Three phase does that x3, but still far under the slowest fast DC charging. Practically all AC charging should be fine for the car, and not impossible to achieve for the house.

I think the sweet spot will probably be 32A / 7kW power-sharing with the rest of the house. Faster than that in AC will be a very expensive install. For that you can just go to a charging station.

Edit 2: Also, something I didn’t realise earlier: charging slows down dramatically as the battery becomes fuller, so you only really benefit from the very high amps up to something like 80%, but that depends on the vehicle. In the US people seem to only charge for 20m or so, enough to reach the next station on a long trip as it’s more time efficient than full-charging and going further.

I don’t know about trickle charging that seems too much babying.
I think it’s about the same as our solar Lithium batteries.
Keep them between 25-90% SOC and you can charge around 1C ish and expect a long life.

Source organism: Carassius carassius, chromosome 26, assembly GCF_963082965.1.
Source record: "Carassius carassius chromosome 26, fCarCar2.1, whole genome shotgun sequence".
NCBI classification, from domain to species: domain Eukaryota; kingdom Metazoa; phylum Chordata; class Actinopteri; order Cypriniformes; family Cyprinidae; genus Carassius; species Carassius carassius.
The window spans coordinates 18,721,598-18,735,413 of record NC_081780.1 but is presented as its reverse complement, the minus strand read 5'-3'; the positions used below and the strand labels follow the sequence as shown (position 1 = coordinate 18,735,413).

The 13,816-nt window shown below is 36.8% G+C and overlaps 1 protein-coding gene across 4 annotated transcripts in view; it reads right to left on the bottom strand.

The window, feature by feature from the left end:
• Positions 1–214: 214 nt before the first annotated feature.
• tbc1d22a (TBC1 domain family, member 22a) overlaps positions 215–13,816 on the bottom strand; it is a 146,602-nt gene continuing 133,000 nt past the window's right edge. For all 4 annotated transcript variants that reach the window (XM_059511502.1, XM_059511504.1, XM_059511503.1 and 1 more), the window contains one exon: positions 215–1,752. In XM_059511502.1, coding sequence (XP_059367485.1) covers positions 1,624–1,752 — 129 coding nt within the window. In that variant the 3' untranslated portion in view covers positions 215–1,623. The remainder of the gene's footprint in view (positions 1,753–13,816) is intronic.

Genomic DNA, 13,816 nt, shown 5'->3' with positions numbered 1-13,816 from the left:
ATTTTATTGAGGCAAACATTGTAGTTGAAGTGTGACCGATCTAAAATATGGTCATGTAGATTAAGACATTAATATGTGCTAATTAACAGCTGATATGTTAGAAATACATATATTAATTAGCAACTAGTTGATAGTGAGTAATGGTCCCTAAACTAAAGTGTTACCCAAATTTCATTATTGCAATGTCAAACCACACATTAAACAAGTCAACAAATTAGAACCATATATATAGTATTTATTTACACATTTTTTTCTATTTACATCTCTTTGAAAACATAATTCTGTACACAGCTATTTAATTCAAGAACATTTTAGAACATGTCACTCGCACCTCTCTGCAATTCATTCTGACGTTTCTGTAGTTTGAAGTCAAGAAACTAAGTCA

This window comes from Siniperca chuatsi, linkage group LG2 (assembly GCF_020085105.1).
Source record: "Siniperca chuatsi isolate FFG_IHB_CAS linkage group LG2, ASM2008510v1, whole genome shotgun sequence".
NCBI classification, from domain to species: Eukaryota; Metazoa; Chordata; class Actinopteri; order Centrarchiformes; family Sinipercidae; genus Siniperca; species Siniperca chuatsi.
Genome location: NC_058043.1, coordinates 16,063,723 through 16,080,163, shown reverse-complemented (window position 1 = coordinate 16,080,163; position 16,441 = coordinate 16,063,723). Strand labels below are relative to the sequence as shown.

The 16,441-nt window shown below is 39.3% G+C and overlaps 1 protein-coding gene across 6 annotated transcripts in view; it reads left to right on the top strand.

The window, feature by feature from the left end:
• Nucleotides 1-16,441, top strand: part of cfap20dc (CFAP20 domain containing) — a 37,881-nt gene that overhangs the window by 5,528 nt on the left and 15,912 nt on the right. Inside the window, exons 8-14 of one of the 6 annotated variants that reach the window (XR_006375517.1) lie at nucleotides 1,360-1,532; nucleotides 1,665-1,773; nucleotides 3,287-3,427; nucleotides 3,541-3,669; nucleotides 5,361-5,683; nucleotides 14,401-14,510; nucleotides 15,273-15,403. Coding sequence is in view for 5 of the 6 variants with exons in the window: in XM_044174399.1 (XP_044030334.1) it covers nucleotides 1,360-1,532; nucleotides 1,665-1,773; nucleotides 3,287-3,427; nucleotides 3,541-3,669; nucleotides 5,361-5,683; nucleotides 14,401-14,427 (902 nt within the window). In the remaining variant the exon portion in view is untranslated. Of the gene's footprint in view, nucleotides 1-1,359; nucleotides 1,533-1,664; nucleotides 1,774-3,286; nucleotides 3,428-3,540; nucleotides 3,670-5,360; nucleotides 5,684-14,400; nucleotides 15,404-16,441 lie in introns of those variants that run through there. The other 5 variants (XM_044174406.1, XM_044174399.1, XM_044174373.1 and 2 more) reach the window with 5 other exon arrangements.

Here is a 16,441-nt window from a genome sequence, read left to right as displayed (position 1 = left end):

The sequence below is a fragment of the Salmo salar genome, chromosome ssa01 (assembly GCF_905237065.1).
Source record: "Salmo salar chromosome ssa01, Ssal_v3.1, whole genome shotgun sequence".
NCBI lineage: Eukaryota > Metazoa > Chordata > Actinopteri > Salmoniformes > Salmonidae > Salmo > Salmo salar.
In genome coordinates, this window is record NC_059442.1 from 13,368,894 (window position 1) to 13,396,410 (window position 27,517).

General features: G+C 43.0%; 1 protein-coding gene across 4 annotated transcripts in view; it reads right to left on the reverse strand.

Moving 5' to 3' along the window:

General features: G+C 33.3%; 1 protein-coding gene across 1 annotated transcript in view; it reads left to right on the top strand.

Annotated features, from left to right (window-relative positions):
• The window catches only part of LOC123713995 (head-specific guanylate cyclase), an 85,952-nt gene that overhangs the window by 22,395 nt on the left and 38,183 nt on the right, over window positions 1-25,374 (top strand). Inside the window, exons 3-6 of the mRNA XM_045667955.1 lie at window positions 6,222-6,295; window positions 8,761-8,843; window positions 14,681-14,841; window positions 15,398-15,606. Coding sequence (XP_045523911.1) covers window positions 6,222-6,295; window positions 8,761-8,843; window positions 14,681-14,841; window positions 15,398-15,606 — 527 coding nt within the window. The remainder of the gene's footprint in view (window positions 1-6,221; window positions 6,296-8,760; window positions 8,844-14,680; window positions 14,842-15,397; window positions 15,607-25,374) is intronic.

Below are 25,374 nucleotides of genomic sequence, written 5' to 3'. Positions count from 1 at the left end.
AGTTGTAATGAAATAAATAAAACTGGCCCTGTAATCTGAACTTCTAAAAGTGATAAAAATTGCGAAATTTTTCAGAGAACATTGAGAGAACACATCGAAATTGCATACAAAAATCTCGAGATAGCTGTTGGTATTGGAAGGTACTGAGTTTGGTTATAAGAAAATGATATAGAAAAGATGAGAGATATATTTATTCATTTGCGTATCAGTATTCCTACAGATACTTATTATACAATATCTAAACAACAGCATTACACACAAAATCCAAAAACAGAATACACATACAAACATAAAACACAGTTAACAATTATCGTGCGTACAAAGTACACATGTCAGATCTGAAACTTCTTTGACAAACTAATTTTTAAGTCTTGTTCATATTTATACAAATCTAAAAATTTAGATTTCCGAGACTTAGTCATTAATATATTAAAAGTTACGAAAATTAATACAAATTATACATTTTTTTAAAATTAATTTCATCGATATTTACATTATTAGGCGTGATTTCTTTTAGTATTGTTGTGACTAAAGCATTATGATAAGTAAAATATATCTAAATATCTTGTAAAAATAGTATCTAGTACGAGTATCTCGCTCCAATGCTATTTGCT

Fast charging won’t do them any favours, but won’t knacker them overnight either.

I believe the same is true for cellphones. I use an old power brick with my new phone so that it doesn’t do “fast charging”. I’m happy with a full battery after two hours instead of < 60 minutes. Makes no difference. I’d rather have the battery usable for longer.

Regarding these EV batteries, they are like 100kWh (some of them), so charging them at 50kW is still only 0.5C… Charging at 5kW is unnecessarily slow.

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That thing is excellent! The last I heard it was going through the big testing rigmarole, making sure it is compliant and all. It will also have VRM integration, so you will see your EV as part of the system.


I’m waiting for Toyota to bring in the RAV4 Prime.

It’s a plug-in Hybrid EV (PHEV) with 60km of electric range and a good old 2.5 liter petrol engine. That means I can do all the in-town driving on electric power, and if I need to go outside of town I just start the engine.

Also, 0-100km/h in like 6 seconds. It has three electrical motors, two driving the front wheels with the engine (like a Prius), and a third one for the rear axle, turning it into an AWD vehicle.